Different strokes for different folks

Nagesh Basavanhalli, Group CEO & MD, Greaves Cotton Ltd, says sustainability and affordability are the driving forces for the products their new plant will manufacture.

Mar 30, 2021 RACHNA TYAGI No Comments Like

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MUMBAI :

In conversation with Nagesh Basavanhalli, Group CEO & MD, Greaves Cotton Ltd., who talks to us about being encouraged by Tamil Nadu's latest industrial policy, Ampere Electric's plans of manufacturing two wheelers for the affordable mobility bracket and their new manufacturing facility.

TOS: Tamil Nadu has attracted a lot of investments in the EV space of late. Why has the state become such an attractive destination?

NB:  Let me set a context to our journey. Over the last four years, Greaves has moved from a single-product, single-customer focus in diesel automotive to a solutions and services player in last-mile mobility where we mobilize people and move millions of people. We saw this emerging trend four years ago and were one of the early movers in electric mobility partly because we had seen that unit economics in two-wheelers and three-wheelers works for us. It has worked in China for the two-wheeler model. Greaves then made a couple of acquisitions and due to these, we have facilities in Tamil Nadu at Coimbatore and in Ranipet.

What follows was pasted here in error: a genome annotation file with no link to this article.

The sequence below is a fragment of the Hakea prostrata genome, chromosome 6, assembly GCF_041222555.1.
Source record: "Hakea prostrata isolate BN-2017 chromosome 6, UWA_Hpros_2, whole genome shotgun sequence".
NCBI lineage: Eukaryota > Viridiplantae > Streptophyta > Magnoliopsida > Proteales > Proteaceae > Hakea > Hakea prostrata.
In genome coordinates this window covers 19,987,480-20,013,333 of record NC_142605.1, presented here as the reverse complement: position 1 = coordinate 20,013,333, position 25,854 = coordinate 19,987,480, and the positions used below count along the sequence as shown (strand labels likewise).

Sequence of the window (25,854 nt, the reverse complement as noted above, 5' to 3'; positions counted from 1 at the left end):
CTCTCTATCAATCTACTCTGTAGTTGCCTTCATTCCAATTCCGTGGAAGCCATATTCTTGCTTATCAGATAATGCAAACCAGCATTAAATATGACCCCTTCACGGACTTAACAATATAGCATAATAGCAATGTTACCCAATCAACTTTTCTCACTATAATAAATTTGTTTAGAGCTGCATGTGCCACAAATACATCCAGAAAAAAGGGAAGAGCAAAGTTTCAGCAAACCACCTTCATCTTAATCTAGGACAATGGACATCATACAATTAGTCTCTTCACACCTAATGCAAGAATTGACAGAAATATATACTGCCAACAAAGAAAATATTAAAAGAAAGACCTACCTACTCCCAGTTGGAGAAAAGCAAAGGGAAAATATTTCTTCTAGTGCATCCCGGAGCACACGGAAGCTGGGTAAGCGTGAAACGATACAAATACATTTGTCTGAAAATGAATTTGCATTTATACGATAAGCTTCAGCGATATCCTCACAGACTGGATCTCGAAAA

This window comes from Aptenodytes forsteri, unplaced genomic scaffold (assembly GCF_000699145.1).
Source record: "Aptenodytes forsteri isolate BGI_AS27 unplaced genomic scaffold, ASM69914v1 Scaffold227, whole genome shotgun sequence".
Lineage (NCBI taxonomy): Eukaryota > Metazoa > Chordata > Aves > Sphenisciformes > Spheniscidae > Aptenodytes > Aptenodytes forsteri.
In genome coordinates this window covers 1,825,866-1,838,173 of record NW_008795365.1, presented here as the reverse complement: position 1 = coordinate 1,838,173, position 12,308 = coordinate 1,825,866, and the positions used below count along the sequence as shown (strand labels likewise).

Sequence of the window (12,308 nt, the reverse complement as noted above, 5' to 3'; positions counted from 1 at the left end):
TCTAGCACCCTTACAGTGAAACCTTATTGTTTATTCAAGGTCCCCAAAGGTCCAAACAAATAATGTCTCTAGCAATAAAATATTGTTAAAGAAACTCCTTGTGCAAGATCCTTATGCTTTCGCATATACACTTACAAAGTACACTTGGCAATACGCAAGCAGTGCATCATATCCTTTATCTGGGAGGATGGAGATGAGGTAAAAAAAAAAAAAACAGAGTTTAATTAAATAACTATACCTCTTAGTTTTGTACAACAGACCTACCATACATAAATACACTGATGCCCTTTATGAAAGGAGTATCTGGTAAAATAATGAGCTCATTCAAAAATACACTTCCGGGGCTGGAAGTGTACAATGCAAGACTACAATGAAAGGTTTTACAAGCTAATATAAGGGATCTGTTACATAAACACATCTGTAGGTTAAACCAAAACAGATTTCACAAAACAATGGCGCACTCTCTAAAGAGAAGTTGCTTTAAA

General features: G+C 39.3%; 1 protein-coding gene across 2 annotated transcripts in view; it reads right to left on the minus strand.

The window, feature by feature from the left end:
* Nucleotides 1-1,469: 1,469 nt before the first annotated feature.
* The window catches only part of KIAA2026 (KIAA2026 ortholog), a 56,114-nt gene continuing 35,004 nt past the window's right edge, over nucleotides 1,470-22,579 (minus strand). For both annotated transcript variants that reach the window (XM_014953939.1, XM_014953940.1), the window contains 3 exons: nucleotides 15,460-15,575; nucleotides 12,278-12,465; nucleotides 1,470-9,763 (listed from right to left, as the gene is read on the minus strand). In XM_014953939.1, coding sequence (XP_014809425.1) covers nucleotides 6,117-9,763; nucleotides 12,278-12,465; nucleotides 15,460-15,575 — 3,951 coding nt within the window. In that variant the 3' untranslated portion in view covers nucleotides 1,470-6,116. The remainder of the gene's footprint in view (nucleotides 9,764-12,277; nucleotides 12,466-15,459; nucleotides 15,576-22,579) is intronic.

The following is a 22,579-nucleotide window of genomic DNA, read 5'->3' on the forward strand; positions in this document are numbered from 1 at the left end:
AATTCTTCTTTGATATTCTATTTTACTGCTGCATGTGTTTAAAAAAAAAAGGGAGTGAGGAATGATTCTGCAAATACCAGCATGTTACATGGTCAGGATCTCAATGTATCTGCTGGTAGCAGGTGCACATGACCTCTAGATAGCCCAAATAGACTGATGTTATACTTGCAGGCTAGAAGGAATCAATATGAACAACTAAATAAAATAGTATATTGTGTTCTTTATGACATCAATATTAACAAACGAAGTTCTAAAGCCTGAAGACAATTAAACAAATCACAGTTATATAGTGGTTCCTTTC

We have been very encouraged by Tamil Nadu’s latest industrial policy. Based on industry feedback and the fact that their people have been working with our teams very closely, it has been very positive. In this context, I would say that for us, it was more of re-committing to Tamil Nadu than going into this state

We operate in the belly of the market. We are in the affordable mobility bracket with products priced between INR 35,000-90,000, and under INR 100,000.

TOS: What kind of vehicles are you planning to introduce in the coming months?

NB: We operate in the belly of the market. We are in the affordable mobility bracket with products priced between INR 35,000-90,000, and under INR 100,000. What we also felt in terms of driving sustainable mobility was the unit economics, which is significantly in our favour, once you overcome the price of the battery, but it was also that we are looking not just at ICE customers but also first-time buyers, millennials, Gen Z, college students, housewives and retired folk. 

For the millennials and the Gen Zs, we wanted them to see the technology and leverage this and for a lot of them, post-covid, sustainability has become a priority. With high fuel prices, EVs are a practical option. We wanted to keep our costs low, efficiencies high, have a supply chain [in place] so that we can produce to a particular scale. 

As a group, Greaves, has access to an automotive ecosystem. We have a start-up in Ampere, and combined with a legacy company that can give guidance or some of the ecosystem advantages, our core strategy has always been about how we mobilize India, how we improve productivity, and what I mean by productivity is if somebody was taking two hours to get to work, now, takes 20-30 minutes. For the younger folks, it is freedom, convenience, comfort and for housewives, it is the freedom, not having to wait for public transportation. We have 75,000 customers so far and growing and we will continue to listen to the voice of the customer.

TOS: You're very clear about the space that you will be operating in, but do you feel any pressure at all from competitors?